First a quick recap. There are two camps, more or less, on each side of the Cordillera.  The old mountains camp on both sides points mainly to oxygen and hydrogen isotope variations in proxies for precipitation. There are also attempts to retrodeform the lithosphere resulting in thick crust and high elevations. The dominant counterargument is that the paleometeorology used to interpret the isotopic values is flawed. On the young mountain side, classical geologic observations are invoked, including apparent tilting of river channels and the recent incision events in many places. The counterargument to this is that the appearance of a tilted channel may be biased by the depositional environment and that changes in climate can drive incision as easily as uplift. In between in some ways are geophysical observations of the lithosphere; recent changes in the lithosphere seem likely in much of the region, supporting younger mountains, but seem older east of the Southern Rockies.

Well, a meeting in Indianapolis isn’t one to bring out all the western geologists (next year’s meeting in Phoenix is a whole different matter), but a couple of things popped up. Did anything look to change the landscape, either by opening up new vistas or overturning old results? Not that GG discerned.  Below are some notes probably only of interest to the most interested….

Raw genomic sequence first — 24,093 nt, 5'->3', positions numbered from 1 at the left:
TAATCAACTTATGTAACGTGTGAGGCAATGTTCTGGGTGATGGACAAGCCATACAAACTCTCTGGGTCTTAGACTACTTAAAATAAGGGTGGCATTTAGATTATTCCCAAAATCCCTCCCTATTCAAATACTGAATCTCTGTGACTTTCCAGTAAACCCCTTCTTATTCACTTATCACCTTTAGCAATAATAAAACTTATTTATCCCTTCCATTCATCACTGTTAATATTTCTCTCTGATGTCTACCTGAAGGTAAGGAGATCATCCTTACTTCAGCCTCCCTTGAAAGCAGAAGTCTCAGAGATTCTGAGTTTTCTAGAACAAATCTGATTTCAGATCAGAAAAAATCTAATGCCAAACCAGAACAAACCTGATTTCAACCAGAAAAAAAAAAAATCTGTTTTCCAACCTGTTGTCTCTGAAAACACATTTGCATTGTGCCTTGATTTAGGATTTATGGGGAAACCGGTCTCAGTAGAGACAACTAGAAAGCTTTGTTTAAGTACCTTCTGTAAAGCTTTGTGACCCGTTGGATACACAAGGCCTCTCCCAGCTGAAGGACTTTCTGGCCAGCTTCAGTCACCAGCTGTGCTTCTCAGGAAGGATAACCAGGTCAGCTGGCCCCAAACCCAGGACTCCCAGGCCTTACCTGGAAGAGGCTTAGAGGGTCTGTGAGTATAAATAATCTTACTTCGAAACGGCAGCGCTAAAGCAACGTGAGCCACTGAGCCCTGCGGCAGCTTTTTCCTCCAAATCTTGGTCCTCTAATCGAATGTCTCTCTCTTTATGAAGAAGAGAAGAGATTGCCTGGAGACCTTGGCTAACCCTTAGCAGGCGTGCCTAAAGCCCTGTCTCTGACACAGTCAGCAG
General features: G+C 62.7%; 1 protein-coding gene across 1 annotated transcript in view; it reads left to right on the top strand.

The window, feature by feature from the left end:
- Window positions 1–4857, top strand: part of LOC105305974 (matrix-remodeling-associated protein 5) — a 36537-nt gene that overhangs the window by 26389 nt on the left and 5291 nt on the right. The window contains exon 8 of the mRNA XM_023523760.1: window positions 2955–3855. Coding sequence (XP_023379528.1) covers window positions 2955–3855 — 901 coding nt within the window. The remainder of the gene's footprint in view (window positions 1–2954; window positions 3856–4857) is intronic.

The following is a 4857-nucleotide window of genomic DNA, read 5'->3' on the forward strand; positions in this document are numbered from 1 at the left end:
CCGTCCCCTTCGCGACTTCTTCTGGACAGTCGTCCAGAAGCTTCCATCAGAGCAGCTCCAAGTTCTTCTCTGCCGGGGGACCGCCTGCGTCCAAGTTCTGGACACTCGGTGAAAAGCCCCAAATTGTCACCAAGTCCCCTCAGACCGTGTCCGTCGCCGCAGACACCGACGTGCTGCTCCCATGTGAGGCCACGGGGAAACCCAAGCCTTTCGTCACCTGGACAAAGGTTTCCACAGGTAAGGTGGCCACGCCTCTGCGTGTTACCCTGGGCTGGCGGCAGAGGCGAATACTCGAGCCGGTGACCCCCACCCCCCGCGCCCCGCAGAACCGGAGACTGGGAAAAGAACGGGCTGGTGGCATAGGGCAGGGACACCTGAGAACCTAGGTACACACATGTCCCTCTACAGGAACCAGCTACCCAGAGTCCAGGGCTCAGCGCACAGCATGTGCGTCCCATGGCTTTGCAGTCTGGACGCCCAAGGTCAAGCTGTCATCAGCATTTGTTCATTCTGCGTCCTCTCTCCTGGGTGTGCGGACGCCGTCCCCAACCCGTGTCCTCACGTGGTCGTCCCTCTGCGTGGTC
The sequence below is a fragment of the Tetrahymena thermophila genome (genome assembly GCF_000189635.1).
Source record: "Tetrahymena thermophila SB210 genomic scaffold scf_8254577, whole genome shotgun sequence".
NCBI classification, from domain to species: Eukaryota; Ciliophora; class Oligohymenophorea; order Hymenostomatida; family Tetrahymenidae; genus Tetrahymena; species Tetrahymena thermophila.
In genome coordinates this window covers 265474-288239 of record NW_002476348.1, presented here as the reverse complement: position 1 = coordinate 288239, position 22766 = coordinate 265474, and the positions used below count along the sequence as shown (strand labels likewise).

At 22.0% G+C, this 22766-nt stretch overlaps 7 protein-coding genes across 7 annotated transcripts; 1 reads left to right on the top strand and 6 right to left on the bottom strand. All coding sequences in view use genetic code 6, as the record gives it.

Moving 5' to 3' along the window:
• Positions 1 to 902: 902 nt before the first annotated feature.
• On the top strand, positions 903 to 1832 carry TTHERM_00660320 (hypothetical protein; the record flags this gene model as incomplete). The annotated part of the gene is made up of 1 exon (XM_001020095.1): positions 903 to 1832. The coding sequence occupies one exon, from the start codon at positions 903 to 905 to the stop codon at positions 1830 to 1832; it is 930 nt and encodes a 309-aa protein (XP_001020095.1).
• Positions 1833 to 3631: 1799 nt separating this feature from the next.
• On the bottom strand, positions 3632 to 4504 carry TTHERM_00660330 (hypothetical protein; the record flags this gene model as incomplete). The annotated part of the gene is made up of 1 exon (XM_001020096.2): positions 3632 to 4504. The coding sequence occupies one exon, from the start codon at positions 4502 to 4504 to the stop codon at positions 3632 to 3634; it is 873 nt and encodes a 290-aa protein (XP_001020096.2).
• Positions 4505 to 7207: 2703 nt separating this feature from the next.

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Which Eocene Erosion Surface? (Detailed)

GG has been piddling along though the Sierra (ostensibly to give a campfire talk in Mineral King) and in doing so stared a bit longer at a recent paper on the age of a pediment in the Sierran foothills by Sousa et al. in Geosphere in 2017. In a way this is a callback to concepts from far back in the geologic literature, namely the significance of an “Eocene erosion surface.”

Here, to be brief, low-temperature thermochronology from a low-elevation pediment in the western foothills of the Sierra yields very old ages–in fact, overlapping with the emplacement of plutons in the Sierran crest [this was not a unique observation; Cecil et al., 2006, had a pretty old point in their collection]. Sousa and coauthors model these data and get a cooling to surface conditions by about 40 Ma.  Because these pediments abut noticeable topography, this means there was at least that much local relief in the ancient Sierra. While the pediments had been noticed by others, many suspected a far more recent age.